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Obama, Meera Shankar attend Holbrooke's memorial service

January 15, 2011 14:31 IST

United States President Barack Obama joined world leaders in paying rich tributes to late Special Envoy for Af-Pak region Richard Holbrooke, calling him a leading light who served the country until his final moments.

"It is no coincidence that his life story so closely paralleled the major events of his times," Obama said, eulogising Holbrooke, who died on December 13, at a memorial ceremony, also attended by visiting Pakistan President Asif Ali Zardari on Friday.

Former President Bill Clinton, Secretary of State Hillary Clinton, a large number of Special Representatives for Afghanistan and Pakistan, foreign ministers and more than 120 diplomats, including Indian Ambassador Meera Shankar, also took part in the memorial ceremony held at the prestigious Kennedy Centre.

"The list of places he (Holbrooke) served and the things he did reads as a chronicle of American foreign policy," Obama said.

"Richard possessed a hard-headed, clear-eyed realism about how the world works. He was not naive. But he also believed that America has a unique responsibility in the course of human events," said the President.

Obama also announced the creation of an annual Richard Holbrooke Award to honour excellence in American diplomacy.

"Richard is gone now, but we carry with us his thirst to know, to grasp, and to heal the world around him. His legacy is seen in the children of Bosnia who lived to raise families of their own; in a Europe that is peaceful and united and free; in young boys and girls from tribal regions of Pakistan to whom he pledged our country's friendship; and in the role that America continues to play as a light to all who aspire to live in freedom and in dignity," he said.

Stating that Holbrooke had secured his place in history, Secretary of State Hillary Clinton said, "I am confident that the work he had done and was doing in Afghanistan and Pakistan will also stand the test of time."

"I personally received the Richard Holbrooke treatment many times. He would give me homework. He would declare that I had to take one more meeting, make one more stop. There was no escaping him. He would follow me onto a stage as I was about to give a speech, or into my hotel room, or, on at least one occasion, into a ladies' room ... in Pakistan," Clinton said amidst laughter and applause from the audience.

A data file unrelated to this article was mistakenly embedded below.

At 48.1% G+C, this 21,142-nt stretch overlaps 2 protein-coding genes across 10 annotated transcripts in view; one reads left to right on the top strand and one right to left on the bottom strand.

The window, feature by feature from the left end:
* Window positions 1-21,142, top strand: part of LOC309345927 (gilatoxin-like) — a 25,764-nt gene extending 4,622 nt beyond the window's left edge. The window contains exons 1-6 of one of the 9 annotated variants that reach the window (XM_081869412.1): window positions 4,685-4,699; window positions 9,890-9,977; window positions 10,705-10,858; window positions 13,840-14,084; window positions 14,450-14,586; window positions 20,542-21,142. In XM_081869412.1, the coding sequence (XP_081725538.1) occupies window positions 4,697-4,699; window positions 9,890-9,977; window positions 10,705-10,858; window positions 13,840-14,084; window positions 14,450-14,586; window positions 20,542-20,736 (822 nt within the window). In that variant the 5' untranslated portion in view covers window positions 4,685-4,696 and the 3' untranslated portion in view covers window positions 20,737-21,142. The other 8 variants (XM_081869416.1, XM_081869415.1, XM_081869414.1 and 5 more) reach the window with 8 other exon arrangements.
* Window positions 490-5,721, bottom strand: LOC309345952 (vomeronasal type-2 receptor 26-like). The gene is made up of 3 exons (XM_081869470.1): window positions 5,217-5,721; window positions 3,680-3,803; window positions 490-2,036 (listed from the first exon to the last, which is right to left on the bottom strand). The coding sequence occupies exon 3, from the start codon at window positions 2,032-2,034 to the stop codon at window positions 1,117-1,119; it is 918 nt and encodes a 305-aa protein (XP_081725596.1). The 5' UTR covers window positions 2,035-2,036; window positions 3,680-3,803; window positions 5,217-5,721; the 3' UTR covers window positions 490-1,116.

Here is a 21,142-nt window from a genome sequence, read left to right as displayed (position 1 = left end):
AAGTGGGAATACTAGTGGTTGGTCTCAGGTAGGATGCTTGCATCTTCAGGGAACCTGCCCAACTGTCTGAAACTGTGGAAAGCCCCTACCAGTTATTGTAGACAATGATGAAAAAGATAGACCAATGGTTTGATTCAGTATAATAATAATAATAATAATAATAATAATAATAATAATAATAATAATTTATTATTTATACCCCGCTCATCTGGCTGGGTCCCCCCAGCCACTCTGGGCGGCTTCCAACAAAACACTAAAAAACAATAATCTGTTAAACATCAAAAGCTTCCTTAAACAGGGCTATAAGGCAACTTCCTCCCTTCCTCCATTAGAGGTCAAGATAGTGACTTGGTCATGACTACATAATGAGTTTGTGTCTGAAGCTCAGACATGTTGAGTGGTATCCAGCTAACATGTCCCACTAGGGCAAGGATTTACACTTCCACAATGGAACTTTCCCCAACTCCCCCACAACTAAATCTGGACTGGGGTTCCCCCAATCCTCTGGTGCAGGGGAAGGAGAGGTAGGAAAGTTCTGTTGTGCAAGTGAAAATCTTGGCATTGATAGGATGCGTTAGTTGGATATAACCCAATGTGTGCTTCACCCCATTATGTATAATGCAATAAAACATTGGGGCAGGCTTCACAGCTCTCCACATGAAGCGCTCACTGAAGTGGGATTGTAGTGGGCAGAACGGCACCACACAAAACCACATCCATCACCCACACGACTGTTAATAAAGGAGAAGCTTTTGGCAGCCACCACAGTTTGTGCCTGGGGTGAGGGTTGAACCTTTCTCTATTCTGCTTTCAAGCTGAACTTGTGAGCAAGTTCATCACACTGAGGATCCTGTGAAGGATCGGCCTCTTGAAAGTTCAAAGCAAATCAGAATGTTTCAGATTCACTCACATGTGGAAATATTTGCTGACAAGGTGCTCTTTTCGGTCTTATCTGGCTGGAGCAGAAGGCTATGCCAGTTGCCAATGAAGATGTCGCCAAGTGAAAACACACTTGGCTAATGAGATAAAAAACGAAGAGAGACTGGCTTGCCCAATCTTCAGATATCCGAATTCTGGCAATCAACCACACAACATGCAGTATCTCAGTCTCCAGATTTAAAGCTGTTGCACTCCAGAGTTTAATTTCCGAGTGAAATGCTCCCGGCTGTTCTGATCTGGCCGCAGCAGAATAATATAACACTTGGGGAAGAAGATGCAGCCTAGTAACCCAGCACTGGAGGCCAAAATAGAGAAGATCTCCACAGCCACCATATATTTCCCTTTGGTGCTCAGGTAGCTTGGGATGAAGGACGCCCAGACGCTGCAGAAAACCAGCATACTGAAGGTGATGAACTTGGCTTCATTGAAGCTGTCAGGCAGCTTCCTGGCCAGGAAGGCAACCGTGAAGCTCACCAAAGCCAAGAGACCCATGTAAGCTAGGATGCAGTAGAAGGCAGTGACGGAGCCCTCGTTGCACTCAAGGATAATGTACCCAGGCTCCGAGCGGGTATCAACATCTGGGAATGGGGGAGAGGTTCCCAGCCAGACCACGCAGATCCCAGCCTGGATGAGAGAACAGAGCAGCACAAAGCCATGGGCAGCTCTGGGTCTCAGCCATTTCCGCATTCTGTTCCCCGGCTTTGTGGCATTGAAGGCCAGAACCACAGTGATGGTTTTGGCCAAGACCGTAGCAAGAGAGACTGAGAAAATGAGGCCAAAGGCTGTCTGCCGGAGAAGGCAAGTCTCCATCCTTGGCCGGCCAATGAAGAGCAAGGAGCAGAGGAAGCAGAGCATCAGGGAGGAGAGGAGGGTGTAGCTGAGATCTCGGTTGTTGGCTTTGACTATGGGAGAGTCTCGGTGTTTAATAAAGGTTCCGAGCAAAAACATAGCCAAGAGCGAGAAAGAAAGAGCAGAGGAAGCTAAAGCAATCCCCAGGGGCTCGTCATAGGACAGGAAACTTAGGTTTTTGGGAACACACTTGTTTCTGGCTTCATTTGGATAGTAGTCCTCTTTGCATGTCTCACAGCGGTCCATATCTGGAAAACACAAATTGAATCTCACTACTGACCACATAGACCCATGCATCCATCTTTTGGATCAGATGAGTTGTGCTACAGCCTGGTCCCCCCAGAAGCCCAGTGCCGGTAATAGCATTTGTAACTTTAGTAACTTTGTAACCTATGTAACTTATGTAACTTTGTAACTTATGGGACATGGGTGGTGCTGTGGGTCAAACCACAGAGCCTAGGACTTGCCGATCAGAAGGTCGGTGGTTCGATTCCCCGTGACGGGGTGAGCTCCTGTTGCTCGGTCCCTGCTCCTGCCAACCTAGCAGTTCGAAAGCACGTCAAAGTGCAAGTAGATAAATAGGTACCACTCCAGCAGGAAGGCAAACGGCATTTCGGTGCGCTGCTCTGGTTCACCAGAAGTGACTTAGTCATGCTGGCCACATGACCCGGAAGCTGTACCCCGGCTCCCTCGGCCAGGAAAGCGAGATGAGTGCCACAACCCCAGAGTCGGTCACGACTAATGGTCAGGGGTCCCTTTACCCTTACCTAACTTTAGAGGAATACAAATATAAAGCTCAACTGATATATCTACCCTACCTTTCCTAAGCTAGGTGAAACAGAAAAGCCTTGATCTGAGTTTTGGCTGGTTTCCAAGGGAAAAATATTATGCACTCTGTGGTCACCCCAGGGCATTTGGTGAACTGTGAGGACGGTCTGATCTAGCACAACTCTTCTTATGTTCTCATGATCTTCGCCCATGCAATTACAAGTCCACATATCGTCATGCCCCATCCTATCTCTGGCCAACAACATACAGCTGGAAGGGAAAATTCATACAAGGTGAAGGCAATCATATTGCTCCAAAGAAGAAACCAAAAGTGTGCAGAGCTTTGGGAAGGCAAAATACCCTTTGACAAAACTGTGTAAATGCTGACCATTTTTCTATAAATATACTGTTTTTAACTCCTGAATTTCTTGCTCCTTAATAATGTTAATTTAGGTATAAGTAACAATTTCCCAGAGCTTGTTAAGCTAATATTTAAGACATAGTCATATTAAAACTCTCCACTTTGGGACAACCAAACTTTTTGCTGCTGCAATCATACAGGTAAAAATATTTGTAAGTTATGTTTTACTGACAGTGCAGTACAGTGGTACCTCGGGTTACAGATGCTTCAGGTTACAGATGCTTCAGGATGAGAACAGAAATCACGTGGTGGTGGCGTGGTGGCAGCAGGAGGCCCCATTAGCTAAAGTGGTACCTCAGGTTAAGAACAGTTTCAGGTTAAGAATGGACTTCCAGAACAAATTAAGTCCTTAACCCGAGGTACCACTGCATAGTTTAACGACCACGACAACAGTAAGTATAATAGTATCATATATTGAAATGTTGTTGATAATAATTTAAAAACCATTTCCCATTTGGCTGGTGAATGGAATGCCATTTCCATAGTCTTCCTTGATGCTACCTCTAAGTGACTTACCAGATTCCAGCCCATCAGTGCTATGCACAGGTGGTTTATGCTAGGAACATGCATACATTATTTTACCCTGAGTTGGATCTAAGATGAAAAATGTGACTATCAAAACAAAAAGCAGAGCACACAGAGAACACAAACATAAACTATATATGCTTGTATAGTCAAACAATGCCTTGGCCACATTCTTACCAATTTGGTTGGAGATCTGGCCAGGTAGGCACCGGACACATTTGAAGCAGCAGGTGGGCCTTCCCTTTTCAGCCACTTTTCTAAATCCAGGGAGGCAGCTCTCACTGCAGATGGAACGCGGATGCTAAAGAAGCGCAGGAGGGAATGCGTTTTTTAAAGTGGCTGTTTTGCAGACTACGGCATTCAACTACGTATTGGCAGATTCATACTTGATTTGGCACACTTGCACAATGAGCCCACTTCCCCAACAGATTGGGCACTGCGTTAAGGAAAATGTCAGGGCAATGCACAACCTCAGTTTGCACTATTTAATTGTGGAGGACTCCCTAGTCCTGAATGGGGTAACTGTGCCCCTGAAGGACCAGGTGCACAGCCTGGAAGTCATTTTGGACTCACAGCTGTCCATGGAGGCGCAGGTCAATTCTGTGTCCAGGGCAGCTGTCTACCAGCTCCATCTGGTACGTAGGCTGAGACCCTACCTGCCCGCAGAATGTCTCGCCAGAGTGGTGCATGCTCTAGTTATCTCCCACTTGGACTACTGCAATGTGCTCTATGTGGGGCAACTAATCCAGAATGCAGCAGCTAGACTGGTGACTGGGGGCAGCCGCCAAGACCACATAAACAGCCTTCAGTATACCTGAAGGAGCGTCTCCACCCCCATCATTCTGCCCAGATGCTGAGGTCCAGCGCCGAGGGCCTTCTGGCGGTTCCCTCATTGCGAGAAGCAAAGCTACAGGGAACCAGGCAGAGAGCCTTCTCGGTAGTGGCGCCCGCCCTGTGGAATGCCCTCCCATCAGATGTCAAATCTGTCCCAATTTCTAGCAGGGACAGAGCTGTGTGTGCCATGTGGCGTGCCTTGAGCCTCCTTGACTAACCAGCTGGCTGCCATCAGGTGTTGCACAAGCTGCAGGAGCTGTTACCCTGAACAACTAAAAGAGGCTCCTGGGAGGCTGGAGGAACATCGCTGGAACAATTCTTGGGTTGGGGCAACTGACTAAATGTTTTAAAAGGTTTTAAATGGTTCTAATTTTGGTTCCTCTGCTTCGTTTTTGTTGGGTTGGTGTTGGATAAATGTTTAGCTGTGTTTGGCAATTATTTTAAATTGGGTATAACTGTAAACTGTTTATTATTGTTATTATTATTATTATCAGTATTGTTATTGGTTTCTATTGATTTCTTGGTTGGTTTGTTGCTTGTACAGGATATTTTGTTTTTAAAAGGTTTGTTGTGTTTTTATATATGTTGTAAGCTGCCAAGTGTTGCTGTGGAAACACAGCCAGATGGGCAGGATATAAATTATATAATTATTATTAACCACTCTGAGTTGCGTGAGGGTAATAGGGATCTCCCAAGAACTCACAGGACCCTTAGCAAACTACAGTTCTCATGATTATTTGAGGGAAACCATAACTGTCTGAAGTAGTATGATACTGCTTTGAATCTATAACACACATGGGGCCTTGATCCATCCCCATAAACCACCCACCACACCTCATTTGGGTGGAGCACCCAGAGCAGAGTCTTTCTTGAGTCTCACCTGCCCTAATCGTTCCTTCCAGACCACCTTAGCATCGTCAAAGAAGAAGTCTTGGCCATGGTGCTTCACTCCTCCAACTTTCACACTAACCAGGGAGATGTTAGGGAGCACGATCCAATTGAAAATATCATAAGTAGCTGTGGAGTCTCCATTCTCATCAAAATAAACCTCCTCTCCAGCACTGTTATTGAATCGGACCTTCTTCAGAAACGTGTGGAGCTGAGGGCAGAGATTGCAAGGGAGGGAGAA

"There are few people in any time, but certainly in our time, who can say, I stopped a war. I made peace. I saved lives. I helped countries heal. Richard Holbrooke did these things. He believed that great men and women could change history. And he did. He wanted to be a great man so he could change history. He was, and he did," Clinton said.

Noting that his 'real relationship' with Holbrooke began almost 20 years ago, former US President Bill Clinton said the top diplomat did "many great things in his life, and he would be the first to say he did not do that alone".

"But ending the worst killing in Europe since World War II and giving Europe the chance to be united, whole and free was a very big deal. He could do. And he could do in matters big and small."

Chairman of the Joint Chiefs of Staff, Admiral Mike Mullen, remembered Holbrooke as a man who "understood, better than I, the very wisdom of seeking wisdom."

"He was the quintessential Washington know-it-all," Mullen joked.

"The man was monumentally, if not exasperatingly interested in everything -- art, music, culture, religion, politics. How he loved to talk politics. I'm happy to say I never challenged him in that theatre. I just nodded till he was finished and then slid him the check," Mullen continued, eliciting laughter from the audience.

Image: US President Barack Obama attends a funeral service for US Ambassador Richard Holbrooke with Secretary of State Hillary Clinton and former President Bill Clinton at the Kennedy Center in Washington | Photograph: Jim Young/Reuters

Lalit K Jha In Washington
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